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91 Cards in this Set

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Downsizing
A reduction in the number of people employed by a firm (also known as restructuring, and rightsizing)
Internal employee relations
Those human resource management activities associated with the movement of employees within the organization.
Discipline
The state of employee self-control and orderly conduct
Disciplinary action
The invoking of a penalty against an employee who fails to meet organizational standards or comply with organizational rules.
Progressive disciplinary action
An approach to disciplinary action designed to ensure that the minimum penalty appropriate to the offense is imposed.
Disciplinary action without punishment
A process in which a worker is given time off with pay to think about whether he or she wants to follow the rules and continue working for the company.
Grievance
An employee’s dissatisfaction or feeling of personal injustice relating to his or her employment.
Alternative dispute resolution (ADR)
A procedure agreed to ahead of time by the employee and the company for resolving any problems that may arise.
Employment at will
An unwritten contract created when an employee agrees to work for an employer but no agreement exists as to how long the parties expect the employment to last.
Demotion
The process of moving a worker to a lower level of duties and responsibilities
Outplacement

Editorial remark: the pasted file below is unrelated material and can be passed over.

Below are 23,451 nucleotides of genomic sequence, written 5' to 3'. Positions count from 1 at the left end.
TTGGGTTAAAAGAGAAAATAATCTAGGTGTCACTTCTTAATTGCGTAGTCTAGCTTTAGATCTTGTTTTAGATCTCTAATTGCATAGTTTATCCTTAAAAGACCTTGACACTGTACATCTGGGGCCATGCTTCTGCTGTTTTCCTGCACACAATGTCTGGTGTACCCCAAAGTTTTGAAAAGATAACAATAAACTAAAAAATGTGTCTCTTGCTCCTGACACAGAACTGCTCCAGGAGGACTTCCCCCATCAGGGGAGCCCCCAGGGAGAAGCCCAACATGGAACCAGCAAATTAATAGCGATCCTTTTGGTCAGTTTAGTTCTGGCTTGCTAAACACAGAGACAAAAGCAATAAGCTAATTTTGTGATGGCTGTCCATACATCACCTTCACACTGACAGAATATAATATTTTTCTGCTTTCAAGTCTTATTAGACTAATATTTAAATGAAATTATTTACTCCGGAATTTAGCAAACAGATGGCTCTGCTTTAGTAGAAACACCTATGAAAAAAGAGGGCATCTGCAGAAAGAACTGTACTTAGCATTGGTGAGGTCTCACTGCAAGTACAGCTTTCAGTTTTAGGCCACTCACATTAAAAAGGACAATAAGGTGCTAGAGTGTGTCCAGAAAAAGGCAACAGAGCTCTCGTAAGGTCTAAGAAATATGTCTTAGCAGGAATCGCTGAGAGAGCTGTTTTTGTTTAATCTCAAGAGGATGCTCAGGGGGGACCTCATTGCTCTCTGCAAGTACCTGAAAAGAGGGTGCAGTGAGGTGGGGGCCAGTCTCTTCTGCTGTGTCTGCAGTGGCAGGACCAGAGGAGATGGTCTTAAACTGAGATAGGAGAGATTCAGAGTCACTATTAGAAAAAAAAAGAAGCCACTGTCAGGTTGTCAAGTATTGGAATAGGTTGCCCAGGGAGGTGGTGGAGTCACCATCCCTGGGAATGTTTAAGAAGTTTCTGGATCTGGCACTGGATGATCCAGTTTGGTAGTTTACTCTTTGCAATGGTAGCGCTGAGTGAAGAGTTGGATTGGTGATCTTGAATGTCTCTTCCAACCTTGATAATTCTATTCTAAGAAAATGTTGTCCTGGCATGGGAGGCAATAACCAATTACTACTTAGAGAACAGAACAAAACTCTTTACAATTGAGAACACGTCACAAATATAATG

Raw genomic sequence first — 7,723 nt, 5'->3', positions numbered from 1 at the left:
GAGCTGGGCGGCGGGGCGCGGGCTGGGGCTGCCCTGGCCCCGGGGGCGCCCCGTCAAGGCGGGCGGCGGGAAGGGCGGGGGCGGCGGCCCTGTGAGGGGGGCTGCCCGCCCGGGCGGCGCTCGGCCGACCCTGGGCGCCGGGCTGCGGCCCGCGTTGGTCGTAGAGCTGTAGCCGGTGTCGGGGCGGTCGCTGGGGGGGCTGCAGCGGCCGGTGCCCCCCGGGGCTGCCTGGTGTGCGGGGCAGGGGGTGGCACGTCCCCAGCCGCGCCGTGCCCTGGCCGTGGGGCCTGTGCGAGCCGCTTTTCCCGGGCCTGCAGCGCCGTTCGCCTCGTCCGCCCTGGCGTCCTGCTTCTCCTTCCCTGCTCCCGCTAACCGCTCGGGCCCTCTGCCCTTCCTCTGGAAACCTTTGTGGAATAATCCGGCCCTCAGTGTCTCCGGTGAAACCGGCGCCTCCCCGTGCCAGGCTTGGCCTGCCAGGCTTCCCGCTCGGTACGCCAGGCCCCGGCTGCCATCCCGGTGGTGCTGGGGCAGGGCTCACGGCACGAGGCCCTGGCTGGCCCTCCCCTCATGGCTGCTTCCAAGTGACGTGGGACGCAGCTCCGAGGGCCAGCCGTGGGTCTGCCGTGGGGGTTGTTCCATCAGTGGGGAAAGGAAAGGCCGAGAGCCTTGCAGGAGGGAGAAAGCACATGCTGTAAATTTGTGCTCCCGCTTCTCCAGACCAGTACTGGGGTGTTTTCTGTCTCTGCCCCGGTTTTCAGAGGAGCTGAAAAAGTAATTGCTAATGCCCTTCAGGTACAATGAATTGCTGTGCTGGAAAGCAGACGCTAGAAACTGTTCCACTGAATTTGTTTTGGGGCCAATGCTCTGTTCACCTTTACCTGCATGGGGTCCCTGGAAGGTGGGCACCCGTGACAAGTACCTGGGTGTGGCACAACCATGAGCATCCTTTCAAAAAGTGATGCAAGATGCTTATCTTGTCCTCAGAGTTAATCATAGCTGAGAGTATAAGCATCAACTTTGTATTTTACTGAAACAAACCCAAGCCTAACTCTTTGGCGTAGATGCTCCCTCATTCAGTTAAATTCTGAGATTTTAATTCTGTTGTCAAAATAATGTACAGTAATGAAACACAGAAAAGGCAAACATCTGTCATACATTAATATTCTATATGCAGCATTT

A company procedure that assists a laid-off employee in finding employment elsewhere.
Transfer
The lateral movement of a worker within an organization.
Promotion
The movement of a person to a higher-level position in an organization.
Exit interview
A means of revealing the real reasons employees leave their jobs, providing the organization with information on how to correct the causes of discontent, and reducing employee turnover.
Attitude survey
A survey of employees feelings about topics such as the work they perform, their supervisor, their work environment, flexibility in the workplace, opportunities for advancement, training and development opportunities, and the firm’s compensation system.
Downsizing, also known as restructuring and rightsizing
This is essentially the reverse of a company growing and suggests a one-time change in the organization and the number of people employed
Internal employee relations
This consist of the human resource management activities associated with the movement of employees within the firm after they have become organizational members.